Work Order Requisition: A requisition for materials or services can be entered from within the Work Order to create the demand for purchasing to buy goods and services required to perform the repair.

Leverage enterprise project functionality
Today, modern enterprise applications like ERP not only provide project management functionality, but also allow for management by project. Within the last three to four years, we have seen a trend toward managing maintenance operations in a project environment, with activities and milestones and work orders tied to those activities.



Work Order Project Connection: The Work Order can be connected to a Project Activity from within the Work Order during the planning of the Work Order.

What this means is that while the technician reports his or her time, materials and work he or she is doing through a work order, behind the scenes, those work orders are tied to a project. That makes the coordination of those work orders very easy, giving management visibility of milestones that have been achieved as well as costs that are being incurred. In the case of a plant retrofit, or a large plant shutdown, a maintenance team can lay all of the activities involved in that large project in a project plan that can be shared with contractors. Work orders are attached to each activity and each milestone so everyone knows when their work needs to be performed, what manpower they’ll need, and what tools and materials they’ll need to execute a specific activity within a project. This helps the contractor complete their tasks according to your needs and also streamlines the management process for you.


Open your system to your contractors
It is very desirable to give your contractors access to your internal systems. There are two reasons that this is a good idea. First of all, as you plan maintenance work for three weeks out, if your contractors have visibility of this in your system, they can be informed of the upcoming work, schedule their people and ensure that they have the right tools and materials available.  If they are seeing that rolling schedule, they can be responsive to your needs. This also reduces the amount of time necessary to manage those outside contractors by phone and e-mail.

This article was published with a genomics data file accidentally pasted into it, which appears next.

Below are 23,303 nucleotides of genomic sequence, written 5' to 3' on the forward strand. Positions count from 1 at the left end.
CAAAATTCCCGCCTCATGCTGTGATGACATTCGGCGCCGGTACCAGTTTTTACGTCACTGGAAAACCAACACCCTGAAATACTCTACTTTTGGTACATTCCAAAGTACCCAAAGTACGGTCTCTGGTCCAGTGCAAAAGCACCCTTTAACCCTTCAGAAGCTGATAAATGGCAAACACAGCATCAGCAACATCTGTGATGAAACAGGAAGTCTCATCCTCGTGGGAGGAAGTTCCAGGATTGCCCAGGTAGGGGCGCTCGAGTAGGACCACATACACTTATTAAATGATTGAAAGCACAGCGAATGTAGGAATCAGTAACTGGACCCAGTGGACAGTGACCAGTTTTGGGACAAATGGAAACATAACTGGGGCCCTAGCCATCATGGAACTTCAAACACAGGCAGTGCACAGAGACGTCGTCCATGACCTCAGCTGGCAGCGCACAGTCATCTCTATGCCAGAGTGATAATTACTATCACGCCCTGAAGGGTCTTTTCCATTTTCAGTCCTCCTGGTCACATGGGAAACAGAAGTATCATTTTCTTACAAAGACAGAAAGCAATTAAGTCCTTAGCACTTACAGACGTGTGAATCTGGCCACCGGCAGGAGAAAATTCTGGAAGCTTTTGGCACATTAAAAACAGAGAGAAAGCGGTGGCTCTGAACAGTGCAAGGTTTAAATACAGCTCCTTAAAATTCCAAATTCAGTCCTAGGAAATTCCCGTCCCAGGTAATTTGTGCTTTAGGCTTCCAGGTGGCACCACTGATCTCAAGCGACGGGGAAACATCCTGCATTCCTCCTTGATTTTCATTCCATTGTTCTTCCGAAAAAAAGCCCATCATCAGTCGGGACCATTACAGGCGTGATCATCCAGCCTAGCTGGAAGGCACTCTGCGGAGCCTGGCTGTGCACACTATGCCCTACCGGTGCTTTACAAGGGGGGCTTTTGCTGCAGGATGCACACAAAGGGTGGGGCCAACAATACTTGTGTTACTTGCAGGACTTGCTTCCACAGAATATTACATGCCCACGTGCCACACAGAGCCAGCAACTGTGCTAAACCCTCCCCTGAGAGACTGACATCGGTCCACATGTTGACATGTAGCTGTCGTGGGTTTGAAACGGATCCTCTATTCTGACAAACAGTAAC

The Web Portal Business to Business view allows the Contractor to use a customized view to access certain key records quickly.

Moreover, if the contractor can report their work activities directly into your system, you are getting real-time updates of work completed. That eliminates the delay that results when the contractor enters the data in its own system, and the data flows through reporting mechanisms within that contractor environment and back to the manufacturing maintenance team, which then has to enter that record of work back into the EAM, ERP or CMMS. That repeated entry is wasteful and increases the likelihood of mistakes. Real-time data can also allow for tighter coordination between the contractor and internal maintenance staff or with other contractors working on that asset. Moreover, that real-time data could allow for more efficient use of the asset, as in the resumption of a production schedule.


About the author:
IFS implementation manager Mike Auer has more than 25 years of experience in aerospace, power generation and high-speed manufacturing industries specializing in the implementation of predictive/preventive maintenance processes. Prior to joining IFS, he held industrial maintenance, engineering and other positions with Pergo Inc., Commonwealth Edison, Ford Aerospace and other major corporations. He holds a degree in business management from the University of Georgia. To learn more, visit www.IFSWORLD.com.